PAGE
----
Tuesday, 1 June 2010

Halidon Hill (NT968548)

In the narrow gap between Berwick-upon-Tweed and the Scottish border lies the site of the Battle of Halidon Hill. Fought between the armies of England and Scotland on 19th July 1333, it was the first battle of the so-called Second War of Scottish Independence. After the Treaty of Northampton had brought the first series of conflicts to a shaky end in 1328, Scottish-held Berwick soon found itself under siege by the English in the spring of 1333 as diplomatic relations deteriorated once again.

Ensuing negotiations betwixt the two nations left Berwick as the agreed prize in a straight fight between the respective circling armies of England’s King Edward III and the Scots under Sir Archibald Douglas, the ‘Guardian of the Realm’. The English ensconced themselves upon Halidon Hill, a modest 530ft prominence two miles north-west of Berwick, and awaited the approach of the enemy.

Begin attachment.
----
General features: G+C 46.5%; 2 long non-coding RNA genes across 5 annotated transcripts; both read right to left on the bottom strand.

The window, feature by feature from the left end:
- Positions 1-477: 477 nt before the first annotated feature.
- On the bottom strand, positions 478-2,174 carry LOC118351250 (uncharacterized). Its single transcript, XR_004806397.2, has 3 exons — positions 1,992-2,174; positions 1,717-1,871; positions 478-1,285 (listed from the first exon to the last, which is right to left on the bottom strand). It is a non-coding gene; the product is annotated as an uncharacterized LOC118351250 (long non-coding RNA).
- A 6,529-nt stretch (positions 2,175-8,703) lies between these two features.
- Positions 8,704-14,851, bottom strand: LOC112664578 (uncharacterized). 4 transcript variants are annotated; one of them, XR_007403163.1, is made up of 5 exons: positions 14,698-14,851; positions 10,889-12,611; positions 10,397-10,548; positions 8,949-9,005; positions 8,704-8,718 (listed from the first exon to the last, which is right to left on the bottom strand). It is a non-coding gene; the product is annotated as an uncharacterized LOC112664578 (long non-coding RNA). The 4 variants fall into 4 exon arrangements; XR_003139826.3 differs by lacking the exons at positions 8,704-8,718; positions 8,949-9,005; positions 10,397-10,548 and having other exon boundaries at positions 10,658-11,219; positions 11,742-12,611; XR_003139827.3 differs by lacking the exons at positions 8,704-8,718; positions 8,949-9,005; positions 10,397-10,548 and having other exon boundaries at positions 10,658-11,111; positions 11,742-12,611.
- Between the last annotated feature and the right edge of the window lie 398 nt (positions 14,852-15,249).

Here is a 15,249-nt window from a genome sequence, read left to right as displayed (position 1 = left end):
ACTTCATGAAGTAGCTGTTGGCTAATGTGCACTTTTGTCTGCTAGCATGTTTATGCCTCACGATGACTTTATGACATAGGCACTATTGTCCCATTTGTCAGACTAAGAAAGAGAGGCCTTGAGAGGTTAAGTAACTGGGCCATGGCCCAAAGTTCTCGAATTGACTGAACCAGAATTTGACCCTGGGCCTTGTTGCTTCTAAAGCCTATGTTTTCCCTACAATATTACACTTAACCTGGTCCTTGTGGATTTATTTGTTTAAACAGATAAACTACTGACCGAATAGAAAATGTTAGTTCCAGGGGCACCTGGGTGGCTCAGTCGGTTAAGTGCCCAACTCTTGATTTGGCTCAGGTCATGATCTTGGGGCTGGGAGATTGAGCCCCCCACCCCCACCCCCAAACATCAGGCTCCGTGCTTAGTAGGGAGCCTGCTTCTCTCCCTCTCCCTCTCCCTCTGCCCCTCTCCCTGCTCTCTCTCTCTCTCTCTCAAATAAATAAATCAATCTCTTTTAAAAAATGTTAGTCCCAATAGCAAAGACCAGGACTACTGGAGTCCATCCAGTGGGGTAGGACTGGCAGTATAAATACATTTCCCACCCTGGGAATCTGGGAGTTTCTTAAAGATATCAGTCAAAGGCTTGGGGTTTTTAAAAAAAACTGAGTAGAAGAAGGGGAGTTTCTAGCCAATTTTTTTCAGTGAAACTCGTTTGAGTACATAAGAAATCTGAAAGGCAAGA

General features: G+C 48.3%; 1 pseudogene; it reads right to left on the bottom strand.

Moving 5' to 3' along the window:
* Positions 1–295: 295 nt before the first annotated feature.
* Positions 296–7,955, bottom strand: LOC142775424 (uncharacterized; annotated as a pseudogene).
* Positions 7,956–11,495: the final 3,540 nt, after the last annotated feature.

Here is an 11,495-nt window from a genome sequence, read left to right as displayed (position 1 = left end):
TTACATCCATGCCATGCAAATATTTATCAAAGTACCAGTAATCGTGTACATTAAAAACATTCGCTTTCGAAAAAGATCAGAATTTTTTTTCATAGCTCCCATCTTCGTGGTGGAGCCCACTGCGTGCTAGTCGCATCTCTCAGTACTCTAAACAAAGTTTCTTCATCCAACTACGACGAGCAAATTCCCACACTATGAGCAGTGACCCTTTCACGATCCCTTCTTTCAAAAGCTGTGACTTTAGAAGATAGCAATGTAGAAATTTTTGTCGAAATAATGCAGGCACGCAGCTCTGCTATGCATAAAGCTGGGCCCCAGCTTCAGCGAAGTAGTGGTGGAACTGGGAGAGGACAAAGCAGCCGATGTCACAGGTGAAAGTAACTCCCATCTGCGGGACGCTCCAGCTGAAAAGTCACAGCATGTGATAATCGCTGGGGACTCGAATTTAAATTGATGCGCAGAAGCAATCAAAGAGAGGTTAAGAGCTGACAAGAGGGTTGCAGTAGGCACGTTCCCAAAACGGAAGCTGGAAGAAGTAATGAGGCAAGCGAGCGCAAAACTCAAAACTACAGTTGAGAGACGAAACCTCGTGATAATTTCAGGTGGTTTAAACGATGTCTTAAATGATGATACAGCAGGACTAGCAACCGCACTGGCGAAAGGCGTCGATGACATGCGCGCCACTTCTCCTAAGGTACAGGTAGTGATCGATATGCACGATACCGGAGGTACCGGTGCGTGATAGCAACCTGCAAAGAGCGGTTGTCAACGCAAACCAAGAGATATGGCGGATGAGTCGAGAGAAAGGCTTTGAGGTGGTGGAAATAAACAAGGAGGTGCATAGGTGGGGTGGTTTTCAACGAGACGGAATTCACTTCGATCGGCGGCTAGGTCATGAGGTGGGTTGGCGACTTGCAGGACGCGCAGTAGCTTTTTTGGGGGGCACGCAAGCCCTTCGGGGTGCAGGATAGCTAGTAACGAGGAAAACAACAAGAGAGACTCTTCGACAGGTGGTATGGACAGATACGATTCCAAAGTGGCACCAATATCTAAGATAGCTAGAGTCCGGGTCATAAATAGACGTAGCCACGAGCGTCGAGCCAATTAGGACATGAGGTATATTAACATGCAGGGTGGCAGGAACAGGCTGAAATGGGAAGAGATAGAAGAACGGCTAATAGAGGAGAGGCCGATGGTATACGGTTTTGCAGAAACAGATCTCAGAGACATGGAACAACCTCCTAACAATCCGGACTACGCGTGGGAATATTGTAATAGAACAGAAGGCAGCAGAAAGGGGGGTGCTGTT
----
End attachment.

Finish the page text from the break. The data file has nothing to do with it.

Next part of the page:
The Scots advanced on the English position from Duns to the north-west, across a muddy hollow; here they were caught in fierce archer crossfire from both flanks, and left with little choice but to plough slowly onward and upward towards the bristling English ranks. Though they reached the English line, the Scots were soon scrambling around for cover – and many fled for their lives in retreat, with the English cavalry in bloody pursuit. Though the Highlander division fought to the death, the Scottish defeat was complete, with several thousand casualties. King Edward, on the other hand, lost no more than few dozen men – and Berwick reverted back into English hands.

The Battle of Halidon Hill was seen as English revenge for Bannockburn in 1314. Edward III, though, failed to drive his advantage home in the years thereafter, and the Wars raged on for several decades more.

View from the site of the Battle of Halidon Hill, looking south(-ish). The River Tweed and the Cheviot Hills make it into the frame.

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